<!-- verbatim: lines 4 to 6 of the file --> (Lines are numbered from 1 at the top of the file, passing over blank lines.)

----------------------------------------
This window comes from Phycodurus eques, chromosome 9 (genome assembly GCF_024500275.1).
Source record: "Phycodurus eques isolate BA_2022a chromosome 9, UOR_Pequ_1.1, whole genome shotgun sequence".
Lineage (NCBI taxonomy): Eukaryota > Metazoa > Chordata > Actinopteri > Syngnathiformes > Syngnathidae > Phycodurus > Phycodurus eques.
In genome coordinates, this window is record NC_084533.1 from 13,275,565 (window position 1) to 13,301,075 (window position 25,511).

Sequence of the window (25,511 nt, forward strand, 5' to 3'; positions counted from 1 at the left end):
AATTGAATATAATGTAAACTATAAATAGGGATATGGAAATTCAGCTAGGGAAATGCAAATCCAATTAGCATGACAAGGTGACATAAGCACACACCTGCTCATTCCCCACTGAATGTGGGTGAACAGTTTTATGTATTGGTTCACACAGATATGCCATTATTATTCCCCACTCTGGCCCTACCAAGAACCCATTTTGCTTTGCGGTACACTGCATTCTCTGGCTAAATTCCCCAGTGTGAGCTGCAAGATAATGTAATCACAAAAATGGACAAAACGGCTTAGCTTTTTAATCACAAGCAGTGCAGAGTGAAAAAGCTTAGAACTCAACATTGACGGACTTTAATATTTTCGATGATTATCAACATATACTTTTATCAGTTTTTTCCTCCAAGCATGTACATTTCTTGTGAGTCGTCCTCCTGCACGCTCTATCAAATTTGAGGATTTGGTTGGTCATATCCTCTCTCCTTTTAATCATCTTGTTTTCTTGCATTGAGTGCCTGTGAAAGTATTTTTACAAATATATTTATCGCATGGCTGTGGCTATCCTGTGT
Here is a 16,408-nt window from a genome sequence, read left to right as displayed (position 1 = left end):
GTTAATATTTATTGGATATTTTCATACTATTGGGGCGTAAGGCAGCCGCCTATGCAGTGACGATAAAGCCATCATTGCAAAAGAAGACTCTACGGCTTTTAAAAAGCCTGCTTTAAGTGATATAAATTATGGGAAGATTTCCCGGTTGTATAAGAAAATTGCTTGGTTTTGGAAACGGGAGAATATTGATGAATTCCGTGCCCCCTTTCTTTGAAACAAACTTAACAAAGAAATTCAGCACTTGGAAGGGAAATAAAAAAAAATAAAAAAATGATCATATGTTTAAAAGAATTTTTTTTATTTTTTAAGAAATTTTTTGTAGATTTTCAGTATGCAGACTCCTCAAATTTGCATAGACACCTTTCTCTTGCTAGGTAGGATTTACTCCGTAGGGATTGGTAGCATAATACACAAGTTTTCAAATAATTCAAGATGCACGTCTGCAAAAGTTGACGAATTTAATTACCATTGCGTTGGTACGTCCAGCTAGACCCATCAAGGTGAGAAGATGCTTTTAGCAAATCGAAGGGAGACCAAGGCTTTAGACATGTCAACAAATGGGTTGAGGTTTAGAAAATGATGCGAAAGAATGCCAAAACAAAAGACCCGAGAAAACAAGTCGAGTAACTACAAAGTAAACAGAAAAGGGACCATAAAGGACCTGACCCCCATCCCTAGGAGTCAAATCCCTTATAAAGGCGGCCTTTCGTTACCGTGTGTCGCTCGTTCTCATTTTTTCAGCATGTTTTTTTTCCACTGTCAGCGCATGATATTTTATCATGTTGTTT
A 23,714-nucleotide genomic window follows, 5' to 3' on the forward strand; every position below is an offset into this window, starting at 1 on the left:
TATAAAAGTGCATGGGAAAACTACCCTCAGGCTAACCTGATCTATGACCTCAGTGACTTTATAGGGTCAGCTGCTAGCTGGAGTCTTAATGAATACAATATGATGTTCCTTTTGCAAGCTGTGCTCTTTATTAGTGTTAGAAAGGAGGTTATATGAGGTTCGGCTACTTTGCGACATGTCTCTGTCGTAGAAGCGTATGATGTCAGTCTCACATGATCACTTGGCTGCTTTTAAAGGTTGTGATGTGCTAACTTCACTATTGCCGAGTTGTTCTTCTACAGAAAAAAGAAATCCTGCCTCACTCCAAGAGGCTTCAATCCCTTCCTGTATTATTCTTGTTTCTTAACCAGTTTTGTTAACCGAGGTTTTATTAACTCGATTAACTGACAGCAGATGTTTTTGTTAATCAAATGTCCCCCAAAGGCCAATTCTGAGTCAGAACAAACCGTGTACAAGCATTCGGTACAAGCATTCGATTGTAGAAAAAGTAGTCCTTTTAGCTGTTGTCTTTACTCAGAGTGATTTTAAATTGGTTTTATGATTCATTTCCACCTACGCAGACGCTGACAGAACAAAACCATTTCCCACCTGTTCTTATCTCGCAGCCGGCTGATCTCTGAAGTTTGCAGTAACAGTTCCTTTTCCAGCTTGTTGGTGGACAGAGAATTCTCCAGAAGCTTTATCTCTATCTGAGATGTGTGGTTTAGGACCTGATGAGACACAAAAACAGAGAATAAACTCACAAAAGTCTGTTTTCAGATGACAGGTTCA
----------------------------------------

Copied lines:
In genome coordinates, this window is record NC_084533.1 from 13,275,565 (window position 1) to 13,301,075 (window position 25,511).

Sequence of the window (25,511 nt, forward strand, 5' to 3'; positions counted from 1 at the left end):
AATTGAATATAATGTAAACTATAAATAGGGATATGGAAATTCAGCTAGGGAAATGCAAATCCAATTAGCATGACAAGGTGACATAAGCACACACCTGCTCATTCCCCACTGAATGTGGGTGAACAGTTTTATGTATTGGTTCACACAGATATGCCATTATTATTCCCCACTCTGGCCCTACCAAGAACCCATTTTGCTTTGCGGTACACTGCATTCTCTGGCTAAATTCCCCAGTGTGAGCTGCAAGATAATGTAATCACAAAAATGGACAAAACGGCTTAGCTTTTTAATCACAAGCAGTGCAGAGTGAAAAAGCTTAGAACTCAACATTGACGGACTTTAATATTTTCGATGATTATCAACATATACTTTTATCAGTTTTTTCCTCCAAGCATGTACATTTCTTGTGAGTCGTCCTCCTGCACGCTCTATCAAATTTGAGGATTTGGTTGGTCATATCCTCTCTCCTTTTAATCATCTTGTTTTCTTGCATTGAGTGCCTGTGAAAGTATTTTTACAAATATATTTATCGCATGGCTGTGGCTATCCTGTGT